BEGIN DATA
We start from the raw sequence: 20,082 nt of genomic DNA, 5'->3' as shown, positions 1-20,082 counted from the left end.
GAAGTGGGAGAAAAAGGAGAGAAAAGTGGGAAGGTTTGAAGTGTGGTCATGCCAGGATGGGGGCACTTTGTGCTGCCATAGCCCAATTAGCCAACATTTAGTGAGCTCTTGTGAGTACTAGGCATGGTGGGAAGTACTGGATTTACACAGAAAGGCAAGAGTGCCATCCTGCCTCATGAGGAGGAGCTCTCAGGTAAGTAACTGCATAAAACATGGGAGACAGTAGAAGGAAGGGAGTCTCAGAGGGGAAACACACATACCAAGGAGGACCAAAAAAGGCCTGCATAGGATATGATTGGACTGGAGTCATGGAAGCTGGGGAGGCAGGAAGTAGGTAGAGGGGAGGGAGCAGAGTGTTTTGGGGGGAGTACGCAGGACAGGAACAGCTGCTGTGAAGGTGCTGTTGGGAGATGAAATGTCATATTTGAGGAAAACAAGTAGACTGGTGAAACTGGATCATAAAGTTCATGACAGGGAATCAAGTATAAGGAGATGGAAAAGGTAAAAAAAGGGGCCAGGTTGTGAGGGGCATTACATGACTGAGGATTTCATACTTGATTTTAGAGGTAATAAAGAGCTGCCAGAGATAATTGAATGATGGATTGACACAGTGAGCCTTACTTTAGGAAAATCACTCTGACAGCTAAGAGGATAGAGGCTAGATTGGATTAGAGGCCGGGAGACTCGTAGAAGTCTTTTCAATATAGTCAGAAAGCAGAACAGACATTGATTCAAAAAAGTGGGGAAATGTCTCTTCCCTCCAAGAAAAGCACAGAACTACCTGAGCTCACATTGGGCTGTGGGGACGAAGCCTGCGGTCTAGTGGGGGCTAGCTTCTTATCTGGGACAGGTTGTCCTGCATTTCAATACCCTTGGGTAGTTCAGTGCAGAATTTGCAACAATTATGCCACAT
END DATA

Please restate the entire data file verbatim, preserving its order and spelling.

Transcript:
We start from the raw sequence: 20,082 nt of genomic DNA, 5'->3' as shown, positions 1-20,082 counted from the left end.
GAAGTGGGAGAAAAAGGAGAGAAAAGTGGGAAGGTTTGAAGTGTGGTCATGCCAGGATGGGGGCACTTTGTGCTGCCATAGCCCAATTAGCCAACATTTAGTGAGCTCTTGTGAGTACTAGGCATGGTGGGAAGTACTGGATTTACACAGAAAGGCAAGAGTGCCATCCTGCCTCATGAGGAGGAGCTCTCAGGTAAGTAACTGCATAAAACATGGGAGACAGTAGAAGGAAGGGAGTCTCAGAGGGGAAACACACATACCAAGGAGGACCAAAAAAGGCCTGCATAGGATATGATTGGACTGGAGTCATGGAAGCTGGGGAGGCAGGAAGTAGGTAGAGGGGAGGGAGCAGAGTGTTTTGGGGGGAGTACGCAGGACAGGAACAGCTGCTGTGAAGGTGCTGTTGGGAGATGAAATGTCATATTTGAGGAAAACAAGTAGACTGGTGAAACTGGATCATAAAGTTCATGACAGGGAATCAAGTATAAGGAGATGGAAAAGGTAAAAAAAGGGGCCAGGTTGTGAGGGGCATTACATGACTGAGGATTTCATACTTGATTTTAGAGGTAATAAAGAGCTGCCAGAGATAATTGAATGATGGATTGACACAGTGAGCCTTACTTTAGGAAAATCACTCTGACAGCTAAGAGGATAGAGGCTAGATTGGATTAGAGGCCGGGAGACTCGTAGAAGTCTTTTCAATATAGTCAGAAAGCAGAACAGACATTGATTCAAAAAAGTGGGGAAATGTCTCTTCCCTCCAAGAAAAGCACAGAACTACCTGAGCTCACATTGGGCTGTGGGGACGAAGCCTGCGGTCTAGTGGGGGCTAGCTTCTTATCTGGGACAGGTTGTCCTGCATTTCAATACCCTTGGGTAGTTCAGTGCAGAATTTGCAACAATTATGCCACAT